Essential Books on Martin Van Buren
There are numerous books on Martin Van Buren, and it comes with good reason, beyond serving as America’s eighth President (1837-1841), he was the eighth Vice President and the tenth Secretary of State, both under President Andrew Jackson.
“Those who have wrought great changes in the world never succeeded by gaining over chiefs; but always by exciting the multitude,” he acknowledged. “The first is the resource of intrigue and produces only secondary results, the second is the resort of genius and transforms the universe.”
In order to get to the bottom of what inspired one of America’s most consequential figures to the height of political power, we’ve compiled a list of the 5 best books on Martin Van Buren.
Martin Van Buren by Ted Widmer
The first “professional politician” to become president, the slick and dandyish Martin Van Buren was to all appearances the opposite of his predecessor, the rugged general and Democratic champion Andrew Jackson. Van Buren, a native Dutch speaker, was America’s first ethnic president as well as the first New Yorker to hold the office, at a time when Manhattan was bursting with new arrivals.
A sharp and adroit political operator, he established himself as a powerhouse in New York, becoming a U.S. senator, secretary of state, and vice president under Jackson, whose election he managed. His ascendancy to the Oval Office was virtually a foregone conclusion.
Once he had the reins of power, however, Van Buren found the road quite a bit rougher. His attempts to find a middle ground on the most pressing issues of his day – such as the growing regional conflict over slavery – eroded his effectiveness. But it was his inability to prevent the great banking panic of 1837, and the ensuing depression, that all but ensured his fall from grace and made him the third president to be denied a second term. His many years of outfoxing his opponents finally caught up with him.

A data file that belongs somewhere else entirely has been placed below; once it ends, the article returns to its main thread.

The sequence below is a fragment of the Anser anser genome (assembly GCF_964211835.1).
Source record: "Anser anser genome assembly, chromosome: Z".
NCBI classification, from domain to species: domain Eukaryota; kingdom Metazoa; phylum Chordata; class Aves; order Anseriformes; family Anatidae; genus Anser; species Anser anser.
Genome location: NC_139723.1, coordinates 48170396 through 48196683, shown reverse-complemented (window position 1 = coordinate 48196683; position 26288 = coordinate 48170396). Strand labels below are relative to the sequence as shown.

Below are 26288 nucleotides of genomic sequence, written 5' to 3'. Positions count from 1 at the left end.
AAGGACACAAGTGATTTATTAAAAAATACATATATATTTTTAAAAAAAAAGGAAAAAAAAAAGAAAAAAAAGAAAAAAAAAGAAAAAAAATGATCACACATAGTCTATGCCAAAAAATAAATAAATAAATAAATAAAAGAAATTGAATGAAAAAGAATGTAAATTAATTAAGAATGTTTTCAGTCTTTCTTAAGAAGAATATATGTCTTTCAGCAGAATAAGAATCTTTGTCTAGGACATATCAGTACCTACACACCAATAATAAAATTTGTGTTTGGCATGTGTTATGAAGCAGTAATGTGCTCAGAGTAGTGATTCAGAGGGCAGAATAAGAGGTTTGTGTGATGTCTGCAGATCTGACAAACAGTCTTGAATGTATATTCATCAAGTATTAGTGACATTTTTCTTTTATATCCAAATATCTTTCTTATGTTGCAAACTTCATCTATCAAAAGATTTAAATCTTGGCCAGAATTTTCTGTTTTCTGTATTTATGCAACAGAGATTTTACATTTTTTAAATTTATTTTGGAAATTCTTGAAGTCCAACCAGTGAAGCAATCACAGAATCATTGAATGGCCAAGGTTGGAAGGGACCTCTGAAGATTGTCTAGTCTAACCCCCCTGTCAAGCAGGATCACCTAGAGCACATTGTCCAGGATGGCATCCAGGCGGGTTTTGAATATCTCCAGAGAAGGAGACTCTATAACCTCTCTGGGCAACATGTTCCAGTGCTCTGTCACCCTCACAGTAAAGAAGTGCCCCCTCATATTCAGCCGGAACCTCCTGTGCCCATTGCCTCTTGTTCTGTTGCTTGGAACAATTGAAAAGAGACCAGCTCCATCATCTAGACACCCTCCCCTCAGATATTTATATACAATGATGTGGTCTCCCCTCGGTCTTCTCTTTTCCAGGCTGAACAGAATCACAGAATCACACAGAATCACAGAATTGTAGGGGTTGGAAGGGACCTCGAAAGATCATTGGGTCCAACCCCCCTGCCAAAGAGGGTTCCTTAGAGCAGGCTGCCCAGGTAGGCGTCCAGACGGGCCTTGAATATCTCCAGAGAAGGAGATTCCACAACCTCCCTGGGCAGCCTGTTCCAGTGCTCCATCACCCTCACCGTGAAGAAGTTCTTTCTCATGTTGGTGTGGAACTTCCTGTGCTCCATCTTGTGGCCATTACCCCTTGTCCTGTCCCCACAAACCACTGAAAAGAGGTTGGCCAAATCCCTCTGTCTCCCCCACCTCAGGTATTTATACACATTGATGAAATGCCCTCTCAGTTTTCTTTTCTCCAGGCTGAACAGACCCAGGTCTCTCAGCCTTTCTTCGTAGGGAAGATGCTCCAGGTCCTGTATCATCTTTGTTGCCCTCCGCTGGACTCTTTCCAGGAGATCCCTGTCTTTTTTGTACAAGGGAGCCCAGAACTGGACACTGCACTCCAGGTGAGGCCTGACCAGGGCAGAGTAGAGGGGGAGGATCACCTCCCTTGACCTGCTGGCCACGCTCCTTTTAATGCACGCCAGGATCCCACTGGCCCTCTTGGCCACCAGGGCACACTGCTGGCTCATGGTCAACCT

Martin Van Buren and the American Political System by Donald Cole
Donald Cole analyzes the political skills that brought Van Buren the nickname “Little Magician,” describing how he built the Albany Regency (which became a model for political party machines) and how he created the Democratic party of Andrew Jackson.
Martin Van Buren was a one-term president whose public life has long been overshadowed by the more fiery personalities of his day – Andrew Jackson, Henry Clay, Daniel Webster, and John C. Calhoun. Nevertheless, Van Buren was a transforming political figure in American history, one of the first of the new republic’s professional politicians.
In the early part of the nineteenth century, America was skeptical of popular politics, distrustful of political parties, and disdainful of political management. However, as prominent historian Joel H. Silbey demonstrates, Martin Van Buren took the lead among his contemporaries in remolding the old political order as he captured the New York state governorship, a seat in the United States Senate, and ultimately the Presidency. Silbey argues that Van Buren recognized the need for effective national political organization and, in the process, helped remake America’s political culture.
Martin Van Buren: The Romantic Age of American Politics by John Niven
Based upon extensive use of the Van Buren papers and other basic primary sources of the period, this is a readable, authoritative biography of the 8th President of the United States and a close political ally of Andrew Jackson, and later upholder of the Jacksonian tradition.
Martin Van Buren, the eighth President of the United States, wrote this autobiography years after his time in American politics had come to an end. He was living in Europe and decided that it was time to defend his record as head of the political operation in New York and as Andrew Jackson’s second Vice-President after John C. Calhoun.
If you enjoyed this guide to books on Martin Van Buren, be sure to check out our list of The 10 Best Books on President Andrew Jackson!